S.J. Rozan


A Bitter Feast

(Lydia Chin/Bill Smith series)


Competent. Occasionally endearing – but only occasionally. The novelty of NY Chinatown helps things along, the plot elements pretty much work together (although the climax is disappointingly silly [spoiler: yet another bad guy inexplicably – except from the point of view of adding a dramatic climax – chooses the worst possible time and location to shoot someone, “Yeah, why don’t I do it in a really public place, and somewhere it’d be hard for me to get away from”] – but it’s a very tiny part of the book). She goes to the trouble of telling us how the PIs use their tricks to gather information, rather than just having a deus ex machina with a computer/informer/luck. Probably the strongest point is the sexual tension between Lydia and Bill, although [spoiler #2] it just happened that the first book I read in this series was written ten years later, and she’s still playing the will they/won’t they card, which strains credulity a bit: these guys aren’t meant to be shy, bumbling teens any more – surely they have some idea about their feelings and how to express them. She’s not shy of a classic trope, but I suppose she’s deliberately writing mass-market fiction, and knows these things are popular for a reason.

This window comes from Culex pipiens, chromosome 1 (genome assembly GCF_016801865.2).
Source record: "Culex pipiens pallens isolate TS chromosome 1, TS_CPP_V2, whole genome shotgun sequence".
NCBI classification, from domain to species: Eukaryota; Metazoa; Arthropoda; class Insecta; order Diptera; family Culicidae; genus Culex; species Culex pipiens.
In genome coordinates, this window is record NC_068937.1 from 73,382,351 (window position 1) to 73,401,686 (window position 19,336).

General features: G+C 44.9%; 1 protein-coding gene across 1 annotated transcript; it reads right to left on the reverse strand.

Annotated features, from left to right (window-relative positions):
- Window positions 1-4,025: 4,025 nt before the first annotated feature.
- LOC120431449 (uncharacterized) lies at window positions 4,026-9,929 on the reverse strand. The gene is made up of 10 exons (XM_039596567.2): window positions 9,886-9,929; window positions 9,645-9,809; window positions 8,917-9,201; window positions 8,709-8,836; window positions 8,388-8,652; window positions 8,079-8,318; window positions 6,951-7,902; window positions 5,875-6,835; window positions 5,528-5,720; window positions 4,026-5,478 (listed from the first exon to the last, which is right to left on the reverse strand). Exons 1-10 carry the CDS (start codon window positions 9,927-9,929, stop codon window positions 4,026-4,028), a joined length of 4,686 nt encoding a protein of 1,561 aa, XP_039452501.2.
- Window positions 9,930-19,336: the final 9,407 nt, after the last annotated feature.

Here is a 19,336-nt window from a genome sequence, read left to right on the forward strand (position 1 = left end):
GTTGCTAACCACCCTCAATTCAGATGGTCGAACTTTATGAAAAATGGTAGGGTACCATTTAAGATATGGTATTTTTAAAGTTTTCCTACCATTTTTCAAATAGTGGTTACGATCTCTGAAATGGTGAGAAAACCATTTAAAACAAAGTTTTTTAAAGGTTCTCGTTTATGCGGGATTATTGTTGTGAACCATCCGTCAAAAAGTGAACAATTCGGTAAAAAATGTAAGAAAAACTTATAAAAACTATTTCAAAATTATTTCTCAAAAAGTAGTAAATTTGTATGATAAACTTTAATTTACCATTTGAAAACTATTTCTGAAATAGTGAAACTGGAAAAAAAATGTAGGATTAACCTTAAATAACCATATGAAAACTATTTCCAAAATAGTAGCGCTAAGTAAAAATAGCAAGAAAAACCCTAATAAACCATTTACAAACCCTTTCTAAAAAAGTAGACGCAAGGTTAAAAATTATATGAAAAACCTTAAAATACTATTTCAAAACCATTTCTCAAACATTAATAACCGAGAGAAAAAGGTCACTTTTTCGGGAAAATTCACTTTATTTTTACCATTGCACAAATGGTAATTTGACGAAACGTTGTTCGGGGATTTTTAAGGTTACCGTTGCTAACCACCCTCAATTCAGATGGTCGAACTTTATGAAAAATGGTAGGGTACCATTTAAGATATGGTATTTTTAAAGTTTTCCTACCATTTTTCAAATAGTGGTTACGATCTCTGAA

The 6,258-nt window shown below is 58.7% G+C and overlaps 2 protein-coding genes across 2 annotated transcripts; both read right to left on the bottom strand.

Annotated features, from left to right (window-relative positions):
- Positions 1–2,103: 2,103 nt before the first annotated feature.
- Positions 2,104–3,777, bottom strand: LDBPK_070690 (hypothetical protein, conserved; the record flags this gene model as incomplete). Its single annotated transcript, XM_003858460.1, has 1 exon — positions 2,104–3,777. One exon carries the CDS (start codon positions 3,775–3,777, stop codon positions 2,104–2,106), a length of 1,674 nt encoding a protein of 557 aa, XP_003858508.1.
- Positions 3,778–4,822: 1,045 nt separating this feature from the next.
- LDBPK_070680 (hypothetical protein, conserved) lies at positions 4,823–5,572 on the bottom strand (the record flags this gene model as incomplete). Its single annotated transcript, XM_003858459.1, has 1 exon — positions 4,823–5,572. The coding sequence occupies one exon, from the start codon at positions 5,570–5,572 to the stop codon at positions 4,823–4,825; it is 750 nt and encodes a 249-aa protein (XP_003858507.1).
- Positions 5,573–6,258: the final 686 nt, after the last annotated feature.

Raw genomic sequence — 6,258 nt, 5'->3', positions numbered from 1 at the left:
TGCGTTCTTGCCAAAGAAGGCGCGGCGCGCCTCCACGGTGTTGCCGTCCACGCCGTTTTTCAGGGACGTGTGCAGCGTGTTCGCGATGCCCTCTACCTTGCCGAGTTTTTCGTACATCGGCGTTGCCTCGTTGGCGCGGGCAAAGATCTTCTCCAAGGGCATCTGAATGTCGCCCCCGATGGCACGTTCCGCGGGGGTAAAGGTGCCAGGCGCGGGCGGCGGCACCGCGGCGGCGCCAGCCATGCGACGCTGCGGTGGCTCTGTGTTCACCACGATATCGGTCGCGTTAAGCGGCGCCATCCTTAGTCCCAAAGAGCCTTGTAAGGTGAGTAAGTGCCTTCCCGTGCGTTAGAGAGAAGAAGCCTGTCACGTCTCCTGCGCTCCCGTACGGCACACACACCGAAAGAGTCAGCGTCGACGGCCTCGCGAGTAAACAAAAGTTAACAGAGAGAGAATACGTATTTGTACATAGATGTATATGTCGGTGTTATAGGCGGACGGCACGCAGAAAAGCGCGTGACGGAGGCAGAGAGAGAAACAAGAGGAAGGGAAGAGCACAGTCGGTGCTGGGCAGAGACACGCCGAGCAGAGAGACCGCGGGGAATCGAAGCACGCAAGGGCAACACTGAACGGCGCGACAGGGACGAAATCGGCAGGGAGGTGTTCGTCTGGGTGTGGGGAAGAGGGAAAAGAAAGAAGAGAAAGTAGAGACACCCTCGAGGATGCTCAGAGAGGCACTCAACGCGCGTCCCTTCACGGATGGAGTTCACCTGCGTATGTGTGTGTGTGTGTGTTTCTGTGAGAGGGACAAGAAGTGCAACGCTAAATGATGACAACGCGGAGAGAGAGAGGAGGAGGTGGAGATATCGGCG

Perhaps a bit by the numbers – reminds me a bit of Sue Grafton, another competent writer with a heroine we’re urged to like as much as admire. But, sure, Rozan knows how to write for this genre. Nothing transcendent in expression or humour or insight or action, but no real gaffs either. Probably best enjoyed after reading one of the many second rate crime novels out there.


March 2015